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Paris Babylon: Grandeur, Decadence and Revolution 1869 – 1875
By Rupert Christiansen
Published by Pimlico (2003)
Review by Cardinal Cox


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The Paris Commune of 1871 is regarded curiously by aspiring revolutionaries. For a few brief months the heart of the French capital was an independent state in which power was devolved to a mixed group of radicals; Proudhonian Anarchists, Communists, Social Democrats and even Jacobins who looked back nearly a century to the earlier French Revolution.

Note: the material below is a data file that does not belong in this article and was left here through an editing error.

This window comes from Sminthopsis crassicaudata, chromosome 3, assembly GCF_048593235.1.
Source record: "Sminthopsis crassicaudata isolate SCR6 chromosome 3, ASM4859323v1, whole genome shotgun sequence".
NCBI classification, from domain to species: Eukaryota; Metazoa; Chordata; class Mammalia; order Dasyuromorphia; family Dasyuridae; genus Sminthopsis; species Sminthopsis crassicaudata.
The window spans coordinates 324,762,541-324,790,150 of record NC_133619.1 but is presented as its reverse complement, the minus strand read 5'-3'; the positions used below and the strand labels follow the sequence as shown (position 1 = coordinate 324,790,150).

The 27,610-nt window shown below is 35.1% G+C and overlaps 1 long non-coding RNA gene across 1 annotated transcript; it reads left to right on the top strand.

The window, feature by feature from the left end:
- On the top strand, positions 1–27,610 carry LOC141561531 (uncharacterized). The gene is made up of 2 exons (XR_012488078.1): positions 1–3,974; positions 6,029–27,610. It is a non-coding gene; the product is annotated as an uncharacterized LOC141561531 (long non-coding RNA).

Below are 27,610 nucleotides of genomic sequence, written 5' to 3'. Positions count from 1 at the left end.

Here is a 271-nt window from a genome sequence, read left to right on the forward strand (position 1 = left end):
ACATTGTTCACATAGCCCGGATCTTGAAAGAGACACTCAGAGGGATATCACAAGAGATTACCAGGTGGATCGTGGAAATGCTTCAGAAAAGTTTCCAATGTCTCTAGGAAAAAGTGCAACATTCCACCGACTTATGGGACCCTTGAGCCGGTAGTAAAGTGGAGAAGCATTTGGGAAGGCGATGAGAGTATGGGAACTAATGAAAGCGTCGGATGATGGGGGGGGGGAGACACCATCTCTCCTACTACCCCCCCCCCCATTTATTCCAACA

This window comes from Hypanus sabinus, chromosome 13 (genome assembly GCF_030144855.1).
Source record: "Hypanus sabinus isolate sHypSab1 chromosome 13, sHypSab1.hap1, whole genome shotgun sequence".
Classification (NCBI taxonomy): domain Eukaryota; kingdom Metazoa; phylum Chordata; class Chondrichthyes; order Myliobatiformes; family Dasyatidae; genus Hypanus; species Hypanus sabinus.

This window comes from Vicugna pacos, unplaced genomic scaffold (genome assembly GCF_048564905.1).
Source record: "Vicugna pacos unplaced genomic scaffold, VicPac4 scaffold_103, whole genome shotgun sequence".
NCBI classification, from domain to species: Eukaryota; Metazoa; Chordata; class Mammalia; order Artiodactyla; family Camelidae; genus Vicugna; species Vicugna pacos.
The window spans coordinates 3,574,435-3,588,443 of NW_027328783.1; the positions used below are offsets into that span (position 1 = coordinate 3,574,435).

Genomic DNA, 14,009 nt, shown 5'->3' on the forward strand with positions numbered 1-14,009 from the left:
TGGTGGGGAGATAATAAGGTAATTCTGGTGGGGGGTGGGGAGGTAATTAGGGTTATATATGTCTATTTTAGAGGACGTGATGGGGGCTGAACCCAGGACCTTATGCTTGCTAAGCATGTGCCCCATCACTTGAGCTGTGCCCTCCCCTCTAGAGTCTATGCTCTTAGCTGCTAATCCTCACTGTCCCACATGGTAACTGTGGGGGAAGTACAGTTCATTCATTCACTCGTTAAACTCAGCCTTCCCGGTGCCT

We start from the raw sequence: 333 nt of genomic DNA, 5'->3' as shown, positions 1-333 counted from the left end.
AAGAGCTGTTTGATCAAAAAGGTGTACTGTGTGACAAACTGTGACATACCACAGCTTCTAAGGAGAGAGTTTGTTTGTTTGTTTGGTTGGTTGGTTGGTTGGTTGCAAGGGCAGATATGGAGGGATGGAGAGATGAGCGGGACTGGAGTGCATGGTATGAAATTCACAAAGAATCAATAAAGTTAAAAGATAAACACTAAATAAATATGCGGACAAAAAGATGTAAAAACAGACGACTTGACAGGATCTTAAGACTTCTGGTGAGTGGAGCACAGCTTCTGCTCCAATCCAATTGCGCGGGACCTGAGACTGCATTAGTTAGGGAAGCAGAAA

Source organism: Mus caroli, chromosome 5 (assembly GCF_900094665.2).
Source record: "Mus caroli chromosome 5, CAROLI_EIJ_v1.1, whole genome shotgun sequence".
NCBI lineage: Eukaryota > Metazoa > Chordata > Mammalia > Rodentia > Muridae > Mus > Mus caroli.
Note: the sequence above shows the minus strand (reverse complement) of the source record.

The background was the decadent society of the Second Empire that over-reached itself by declaring war on Prussia (over who should be foisted on Spain as its new monarch). The Germans invaded and laid siege to Paris, forcing hardships upon those who had not escaped. Infamously the zoo was used as a source of fresh meat for the city. While what government there was sued for peace the besieged capital became a carnival of libertarianism.

However, this did not last, and when France reclaimed that which it thought was its own, twenty-five thousand communards died, fourteen thousand were imprisoned, five thousand deported to colonies and many more fled into exile.

This book covers it all with an eye for the fascinating minute and the curious characters. American doctors, symbolist poets, daring balloonists, all get their space.

 

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